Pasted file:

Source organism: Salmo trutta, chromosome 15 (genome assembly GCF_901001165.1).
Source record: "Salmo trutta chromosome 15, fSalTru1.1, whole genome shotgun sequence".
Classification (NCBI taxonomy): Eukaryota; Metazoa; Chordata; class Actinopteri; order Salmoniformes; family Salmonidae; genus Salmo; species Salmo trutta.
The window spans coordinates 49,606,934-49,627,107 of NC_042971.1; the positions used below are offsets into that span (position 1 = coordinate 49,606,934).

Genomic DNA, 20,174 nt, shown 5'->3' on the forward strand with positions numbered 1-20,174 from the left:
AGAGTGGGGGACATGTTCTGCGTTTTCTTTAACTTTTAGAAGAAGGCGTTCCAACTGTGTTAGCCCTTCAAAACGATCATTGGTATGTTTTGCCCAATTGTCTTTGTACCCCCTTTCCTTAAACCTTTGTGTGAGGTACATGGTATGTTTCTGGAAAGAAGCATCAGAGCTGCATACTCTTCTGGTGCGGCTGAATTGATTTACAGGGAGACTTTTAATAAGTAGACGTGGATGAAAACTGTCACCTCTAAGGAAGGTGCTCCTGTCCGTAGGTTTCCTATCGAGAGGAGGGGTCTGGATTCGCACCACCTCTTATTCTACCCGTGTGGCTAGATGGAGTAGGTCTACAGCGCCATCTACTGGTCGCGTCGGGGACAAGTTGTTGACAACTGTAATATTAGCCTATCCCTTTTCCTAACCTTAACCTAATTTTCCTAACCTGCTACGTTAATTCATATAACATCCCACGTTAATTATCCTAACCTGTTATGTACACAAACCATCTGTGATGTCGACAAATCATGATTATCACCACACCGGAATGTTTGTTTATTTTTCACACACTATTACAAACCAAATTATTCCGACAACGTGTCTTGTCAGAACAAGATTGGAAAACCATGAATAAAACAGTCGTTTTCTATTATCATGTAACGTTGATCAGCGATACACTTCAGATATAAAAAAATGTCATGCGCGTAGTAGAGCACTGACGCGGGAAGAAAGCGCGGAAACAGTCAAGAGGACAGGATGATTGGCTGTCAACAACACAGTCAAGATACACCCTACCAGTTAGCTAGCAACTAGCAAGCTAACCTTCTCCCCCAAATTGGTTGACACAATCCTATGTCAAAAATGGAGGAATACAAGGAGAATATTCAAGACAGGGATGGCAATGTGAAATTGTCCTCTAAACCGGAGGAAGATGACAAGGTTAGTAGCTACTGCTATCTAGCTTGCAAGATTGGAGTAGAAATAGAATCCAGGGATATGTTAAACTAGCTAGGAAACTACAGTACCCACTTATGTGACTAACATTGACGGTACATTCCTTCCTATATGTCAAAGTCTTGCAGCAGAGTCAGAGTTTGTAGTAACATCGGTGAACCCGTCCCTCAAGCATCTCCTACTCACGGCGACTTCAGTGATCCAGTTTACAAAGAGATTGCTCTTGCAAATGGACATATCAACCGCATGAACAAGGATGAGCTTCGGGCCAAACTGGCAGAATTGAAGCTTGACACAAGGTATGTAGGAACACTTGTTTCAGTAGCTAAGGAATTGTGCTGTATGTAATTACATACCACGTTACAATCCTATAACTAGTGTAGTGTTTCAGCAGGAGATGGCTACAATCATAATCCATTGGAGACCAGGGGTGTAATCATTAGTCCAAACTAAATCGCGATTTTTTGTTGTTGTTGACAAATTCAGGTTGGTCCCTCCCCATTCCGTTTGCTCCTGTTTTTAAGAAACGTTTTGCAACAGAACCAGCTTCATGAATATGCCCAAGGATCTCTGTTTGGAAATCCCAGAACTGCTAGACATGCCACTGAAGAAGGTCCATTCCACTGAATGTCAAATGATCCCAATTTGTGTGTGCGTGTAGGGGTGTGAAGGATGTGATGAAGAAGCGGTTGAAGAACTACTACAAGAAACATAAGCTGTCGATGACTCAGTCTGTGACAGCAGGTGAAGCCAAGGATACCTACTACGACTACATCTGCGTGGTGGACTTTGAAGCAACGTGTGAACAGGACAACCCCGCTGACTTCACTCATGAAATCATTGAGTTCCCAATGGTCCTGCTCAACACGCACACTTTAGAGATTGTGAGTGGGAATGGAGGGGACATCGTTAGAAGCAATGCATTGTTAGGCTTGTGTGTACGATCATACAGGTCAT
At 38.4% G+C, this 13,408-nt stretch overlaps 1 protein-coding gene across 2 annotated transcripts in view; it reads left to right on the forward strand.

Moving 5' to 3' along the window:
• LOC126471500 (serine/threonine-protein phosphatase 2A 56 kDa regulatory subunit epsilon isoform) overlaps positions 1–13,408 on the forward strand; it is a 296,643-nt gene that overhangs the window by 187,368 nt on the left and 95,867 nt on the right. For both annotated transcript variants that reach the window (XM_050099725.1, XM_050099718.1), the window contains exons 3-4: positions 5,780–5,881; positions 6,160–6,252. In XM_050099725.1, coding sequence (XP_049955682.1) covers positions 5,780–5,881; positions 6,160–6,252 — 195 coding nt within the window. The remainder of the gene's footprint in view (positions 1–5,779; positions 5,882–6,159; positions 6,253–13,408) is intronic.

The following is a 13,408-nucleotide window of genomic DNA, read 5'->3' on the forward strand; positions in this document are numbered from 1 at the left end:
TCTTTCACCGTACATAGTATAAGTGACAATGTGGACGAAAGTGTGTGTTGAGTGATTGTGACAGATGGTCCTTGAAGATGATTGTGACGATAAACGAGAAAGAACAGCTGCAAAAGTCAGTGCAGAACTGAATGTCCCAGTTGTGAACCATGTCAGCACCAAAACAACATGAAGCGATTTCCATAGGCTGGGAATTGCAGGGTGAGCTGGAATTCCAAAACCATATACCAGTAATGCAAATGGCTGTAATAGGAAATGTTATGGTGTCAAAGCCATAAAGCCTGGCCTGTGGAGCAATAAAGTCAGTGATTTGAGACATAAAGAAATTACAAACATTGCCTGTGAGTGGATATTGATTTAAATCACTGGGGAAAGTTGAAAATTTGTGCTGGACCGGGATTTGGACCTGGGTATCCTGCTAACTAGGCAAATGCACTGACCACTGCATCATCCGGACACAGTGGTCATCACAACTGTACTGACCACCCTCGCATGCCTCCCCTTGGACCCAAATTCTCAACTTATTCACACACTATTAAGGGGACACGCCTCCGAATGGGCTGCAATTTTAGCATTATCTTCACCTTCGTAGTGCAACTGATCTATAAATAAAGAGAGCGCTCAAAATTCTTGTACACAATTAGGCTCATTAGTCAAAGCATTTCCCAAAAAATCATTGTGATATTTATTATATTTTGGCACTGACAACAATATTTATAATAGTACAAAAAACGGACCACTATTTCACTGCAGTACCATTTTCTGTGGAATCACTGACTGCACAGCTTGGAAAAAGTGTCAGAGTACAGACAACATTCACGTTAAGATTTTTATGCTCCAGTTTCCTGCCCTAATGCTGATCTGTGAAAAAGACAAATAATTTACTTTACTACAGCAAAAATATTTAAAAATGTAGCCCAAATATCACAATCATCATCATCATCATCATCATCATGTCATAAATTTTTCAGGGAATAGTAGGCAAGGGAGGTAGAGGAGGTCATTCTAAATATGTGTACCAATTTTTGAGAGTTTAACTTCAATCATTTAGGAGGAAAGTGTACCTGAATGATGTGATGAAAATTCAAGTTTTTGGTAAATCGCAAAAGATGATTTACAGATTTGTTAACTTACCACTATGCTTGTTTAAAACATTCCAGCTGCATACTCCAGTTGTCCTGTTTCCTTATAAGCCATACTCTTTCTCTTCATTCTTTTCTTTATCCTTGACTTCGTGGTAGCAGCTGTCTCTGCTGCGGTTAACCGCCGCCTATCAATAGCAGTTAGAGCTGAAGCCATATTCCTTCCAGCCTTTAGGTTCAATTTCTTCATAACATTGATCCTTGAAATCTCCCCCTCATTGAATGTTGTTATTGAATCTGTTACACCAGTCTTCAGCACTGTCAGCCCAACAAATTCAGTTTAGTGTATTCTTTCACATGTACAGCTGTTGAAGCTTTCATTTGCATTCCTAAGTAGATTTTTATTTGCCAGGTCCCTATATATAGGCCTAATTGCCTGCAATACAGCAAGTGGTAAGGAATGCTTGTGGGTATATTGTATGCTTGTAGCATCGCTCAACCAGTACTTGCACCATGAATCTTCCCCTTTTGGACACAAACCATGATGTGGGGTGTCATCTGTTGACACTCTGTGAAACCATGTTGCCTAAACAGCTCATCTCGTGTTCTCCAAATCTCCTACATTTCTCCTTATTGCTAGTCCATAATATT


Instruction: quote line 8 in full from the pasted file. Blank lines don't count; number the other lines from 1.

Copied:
Moving 5' to 3' along the window: